When you think about a pacemaker implantation surgery, what comes to mind? Do you have a sense of who gets pacemakers and why? Perhaps you conjure an image of your grandparent who got a pacemaker toward the end of their life. Maybe you recall feeling the small device just under the skin on your grandfather’s chest. Or maybe you have no knowledge or personal connection with pacemaker implantation at all. 

No matter how you relate to the device, it’s commonly known to be one of those medical inventions that transformed cardiac care and has prolonged many people’s lives. Before we dive into the history and implications of the pacemaker let’s begin by discovering exactly what it does. At the most basic level, a pacemaker is a device that is implanted in a patient’s chest to help monitor their heartbeat. Some patients’ hearts beat to slow, others too fast, and some beat irregularly. The pacemaker monitors heart rate and is prepared to provide an electrical impulse should the heart need assistance in beating normally.

What to Expect

During the pacemaker implantation surgery patients are generally awake but sedated. Incisions are made in the patient’s chest and small wires are fed through a vein into the heart. Once inside the heart, one end of the wire is attached to the heart muscle while the other end is attached to the pacemaker device. The device itself is small enough to fit easily into the palm of your hand and it’s secured underneath the skin. We’ll get into the history of pacemaker implantation shortly, but it’s safe to say that these tiny devices have evolved over the years. Today’s pacemakers can be monitored remotely including information about your ongoing heart rate and the battery length of the device.

Where It Originated

The pacemaker was the invention of John Hopps, a biomedical engineer from Canada. The first pacemaker prototype was built from the parts of a small radio and was created to solve a complex issue that kept arising in the pioneering science of open-heart surgery. After several years of trial, the very first pacemaker implantation took place in the year 1958. The subject of the pacemaker implantation surgery was a 43-year-old man, and the first pacemaker failed very shortly after the surgery. And while it took 26 pacemakers to get him there, the patient survived and the device(s) prolonged his life to the age of 88 years old. The problem with the first pacemakers was the lack of battery life. In the late 1960s with the invention of the lithium battery, pacemaker implantation became a better option for cardiac patients.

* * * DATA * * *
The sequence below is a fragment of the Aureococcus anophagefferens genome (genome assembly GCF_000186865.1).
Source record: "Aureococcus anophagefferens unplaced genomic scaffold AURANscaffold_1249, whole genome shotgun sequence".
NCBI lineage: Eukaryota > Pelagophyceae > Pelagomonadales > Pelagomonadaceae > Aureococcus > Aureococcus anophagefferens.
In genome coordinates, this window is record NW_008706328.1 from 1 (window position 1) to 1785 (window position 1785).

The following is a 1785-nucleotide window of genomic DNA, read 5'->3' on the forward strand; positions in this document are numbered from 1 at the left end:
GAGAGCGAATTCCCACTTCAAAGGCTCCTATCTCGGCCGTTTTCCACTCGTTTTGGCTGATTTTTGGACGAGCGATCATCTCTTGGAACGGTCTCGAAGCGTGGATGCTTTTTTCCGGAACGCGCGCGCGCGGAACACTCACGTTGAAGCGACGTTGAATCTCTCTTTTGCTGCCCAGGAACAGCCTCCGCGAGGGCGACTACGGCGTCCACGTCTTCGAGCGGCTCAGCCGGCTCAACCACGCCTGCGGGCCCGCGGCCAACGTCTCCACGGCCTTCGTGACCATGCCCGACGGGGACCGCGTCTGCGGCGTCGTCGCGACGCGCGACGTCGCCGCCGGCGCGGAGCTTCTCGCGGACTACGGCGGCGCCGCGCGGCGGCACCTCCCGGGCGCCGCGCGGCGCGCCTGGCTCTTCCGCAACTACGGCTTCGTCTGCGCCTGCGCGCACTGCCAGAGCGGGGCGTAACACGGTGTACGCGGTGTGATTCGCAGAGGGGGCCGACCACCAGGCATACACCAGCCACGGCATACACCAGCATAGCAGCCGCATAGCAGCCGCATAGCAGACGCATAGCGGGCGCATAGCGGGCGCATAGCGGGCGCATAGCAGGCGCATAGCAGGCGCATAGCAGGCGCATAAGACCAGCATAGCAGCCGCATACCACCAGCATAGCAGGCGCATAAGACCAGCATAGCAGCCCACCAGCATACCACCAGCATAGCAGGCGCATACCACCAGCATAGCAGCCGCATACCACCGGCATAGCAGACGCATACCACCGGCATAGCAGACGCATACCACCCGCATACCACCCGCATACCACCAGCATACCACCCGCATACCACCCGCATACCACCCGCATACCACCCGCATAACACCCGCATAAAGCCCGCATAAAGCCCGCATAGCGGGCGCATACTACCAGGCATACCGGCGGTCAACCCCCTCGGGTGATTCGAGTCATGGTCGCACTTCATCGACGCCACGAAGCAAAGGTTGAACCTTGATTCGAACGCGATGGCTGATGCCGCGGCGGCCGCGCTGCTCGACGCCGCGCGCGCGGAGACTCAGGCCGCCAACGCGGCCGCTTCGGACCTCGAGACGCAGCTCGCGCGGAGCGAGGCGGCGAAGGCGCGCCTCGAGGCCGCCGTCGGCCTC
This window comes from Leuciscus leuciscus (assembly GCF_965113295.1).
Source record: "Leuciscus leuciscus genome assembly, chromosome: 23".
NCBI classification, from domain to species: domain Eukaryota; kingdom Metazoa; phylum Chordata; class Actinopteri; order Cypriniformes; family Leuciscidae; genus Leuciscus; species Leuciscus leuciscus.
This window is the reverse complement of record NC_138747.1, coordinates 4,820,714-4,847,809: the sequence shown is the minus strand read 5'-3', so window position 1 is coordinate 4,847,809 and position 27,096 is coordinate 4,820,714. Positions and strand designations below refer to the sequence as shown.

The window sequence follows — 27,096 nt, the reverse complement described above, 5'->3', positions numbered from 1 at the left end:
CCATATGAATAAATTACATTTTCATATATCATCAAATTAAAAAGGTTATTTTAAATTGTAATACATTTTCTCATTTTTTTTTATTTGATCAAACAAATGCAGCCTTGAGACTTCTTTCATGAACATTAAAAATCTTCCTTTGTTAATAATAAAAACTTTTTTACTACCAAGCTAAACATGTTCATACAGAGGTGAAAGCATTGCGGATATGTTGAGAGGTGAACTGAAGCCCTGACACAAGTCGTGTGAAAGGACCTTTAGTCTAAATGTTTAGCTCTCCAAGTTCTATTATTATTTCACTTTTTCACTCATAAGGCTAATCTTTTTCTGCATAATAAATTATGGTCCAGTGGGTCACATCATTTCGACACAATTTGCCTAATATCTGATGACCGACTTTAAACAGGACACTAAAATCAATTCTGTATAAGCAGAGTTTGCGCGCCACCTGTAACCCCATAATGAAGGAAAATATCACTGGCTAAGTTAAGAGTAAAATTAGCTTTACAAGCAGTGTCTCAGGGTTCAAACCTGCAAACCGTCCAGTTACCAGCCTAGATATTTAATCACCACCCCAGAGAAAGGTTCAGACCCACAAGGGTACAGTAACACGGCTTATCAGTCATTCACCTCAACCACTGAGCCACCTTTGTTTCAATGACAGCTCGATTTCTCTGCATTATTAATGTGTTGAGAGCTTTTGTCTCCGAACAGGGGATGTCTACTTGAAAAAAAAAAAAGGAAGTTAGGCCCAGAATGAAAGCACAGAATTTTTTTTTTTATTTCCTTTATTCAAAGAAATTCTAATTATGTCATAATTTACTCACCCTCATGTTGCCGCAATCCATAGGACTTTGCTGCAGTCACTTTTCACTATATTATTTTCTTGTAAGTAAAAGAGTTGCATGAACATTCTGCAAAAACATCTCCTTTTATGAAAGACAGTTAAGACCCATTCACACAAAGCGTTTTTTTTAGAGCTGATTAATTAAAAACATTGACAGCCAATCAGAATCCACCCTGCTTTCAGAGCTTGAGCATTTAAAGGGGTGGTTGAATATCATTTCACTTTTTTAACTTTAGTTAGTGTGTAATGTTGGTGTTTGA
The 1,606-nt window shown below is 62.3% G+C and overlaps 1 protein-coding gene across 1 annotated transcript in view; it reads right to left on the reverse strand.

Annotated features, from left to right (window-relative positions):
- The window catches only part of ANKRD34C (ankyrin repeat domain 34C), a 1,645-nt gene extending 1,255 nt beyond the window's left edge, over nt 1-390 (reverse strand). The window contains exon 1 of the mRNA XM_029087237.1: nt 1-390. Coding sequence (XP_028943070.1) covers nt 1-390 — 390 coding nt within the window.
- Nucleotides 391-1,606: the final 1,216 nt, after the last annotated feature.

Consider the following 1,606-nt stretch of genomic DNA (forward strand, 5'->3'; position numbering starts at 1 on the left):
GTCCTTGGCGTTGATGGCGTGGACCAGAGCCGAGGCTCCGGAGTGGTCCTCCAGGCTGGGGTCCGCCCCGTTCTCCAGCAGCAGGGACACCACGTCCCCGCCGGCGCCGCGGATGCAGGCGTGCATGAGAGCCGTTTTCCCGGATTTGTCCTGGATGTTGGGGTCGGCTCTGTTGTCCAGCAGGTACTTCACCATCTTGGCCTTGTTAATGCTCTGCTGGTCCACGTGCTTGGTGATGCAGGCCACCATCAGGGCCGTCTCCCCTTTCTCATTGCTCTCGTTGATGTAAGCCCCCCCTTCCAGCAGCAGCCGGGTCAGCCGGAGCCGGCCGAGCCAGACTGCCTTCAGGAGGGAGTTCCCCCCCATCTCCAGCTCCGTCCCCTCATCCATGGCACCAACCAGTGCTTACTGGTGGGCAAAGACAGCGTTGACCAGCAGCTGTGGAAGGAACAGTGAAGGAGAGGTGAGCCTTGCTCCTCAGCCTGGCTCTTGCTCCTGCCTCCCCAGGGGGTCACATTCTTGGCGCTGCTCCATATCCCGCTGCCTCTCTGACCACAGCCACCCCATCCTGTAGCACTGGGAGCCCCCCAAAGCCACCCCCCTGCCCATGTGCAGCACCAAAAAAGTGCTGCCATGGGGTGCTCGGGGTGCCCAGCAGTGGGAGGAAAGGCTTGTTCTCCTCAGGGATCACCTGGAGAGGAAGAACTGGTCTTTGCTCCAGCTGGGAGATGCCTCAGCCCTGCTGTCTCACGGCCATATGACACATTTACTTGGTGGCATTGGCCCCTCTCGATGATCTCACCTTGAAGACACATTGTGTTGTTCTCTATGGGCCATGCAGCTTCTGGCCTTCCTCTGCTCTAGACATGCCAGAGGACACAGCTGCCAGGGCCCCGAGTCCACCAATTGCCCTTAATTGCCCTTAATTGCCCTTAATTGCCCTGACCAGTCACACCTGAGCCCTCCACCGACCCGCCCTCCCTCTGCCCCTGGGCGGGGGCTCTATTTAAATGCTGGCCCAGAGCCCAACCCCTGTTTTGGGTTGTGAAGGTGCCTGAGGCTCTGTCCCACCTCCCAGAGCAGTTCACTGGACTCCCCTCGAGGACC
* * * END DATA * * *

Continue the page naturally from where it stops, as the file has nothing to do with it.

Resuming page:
The first pacemakers were simple and could only maintain a single rhythm regardless of what the patient’s heart was doing. It wasn’t until much later that pacemakers were created with the ability to sense the patient’s own heart rate and beat along with it instead of requiring the patient’s heart to adjust to the device. Early pacemakers were only activated when the patient’s heart was no longer beating on its own.

Another big evolution in pacemaker implantation is the way in which it was attached to the heart. In the first iterations of the device, the electrical leads were only activating the lower chamber of a patient’s heart, but that didn’t account for patients whose heart rate issues occurred in the upper chambers of the heart. From there, pacemaker implantations allowed cardiologists to pace both the upper and lower chambers of the heart. This enables the pacemaker to operate more closely to how the patient’s actual heart is meant to function.

What We Know Today

Today, as pacemaker implantation technology continues to evolve, the devices are able to sense and record with some clarity how a person’s heart is beating. That information can then be transmitted to the patient’s physician so their heart health can be more easily monitored and the device adjusted to account for any change. The devices are much smaller than John Hopps’ original invention, and they’re probably even smaller than the device you may remember your grandparents wearing during your childhood. In fact, pacemaker implantation surgery isn’t just a procedure meant for the elderly.

The primary reasons people undergo pacemaker implantation are bradycardia and heart block. Bradycardia and heart block are both conditions that occur in patients causing them to have a slower than normal heart rate. While this often occurs in older patients whose hearts are tired, there are plenty of other reasons why a young person might need pacemaker implantation. For example, congenital heart defects or even muscular dystrophy can lead to such cardiac weaknesses.

The history of pacemakers is interesting, but the ability of such a small device to return quality of life to millions of people around the world is easily its crowning achievement. We hope that if you have concerns about your own heart health you’ll feel comfortable and confident to ask for professional help. These days, resources abound for patients who are ready to live a healthier and happier life. Contact our office today to learn more about pacemaker implantation.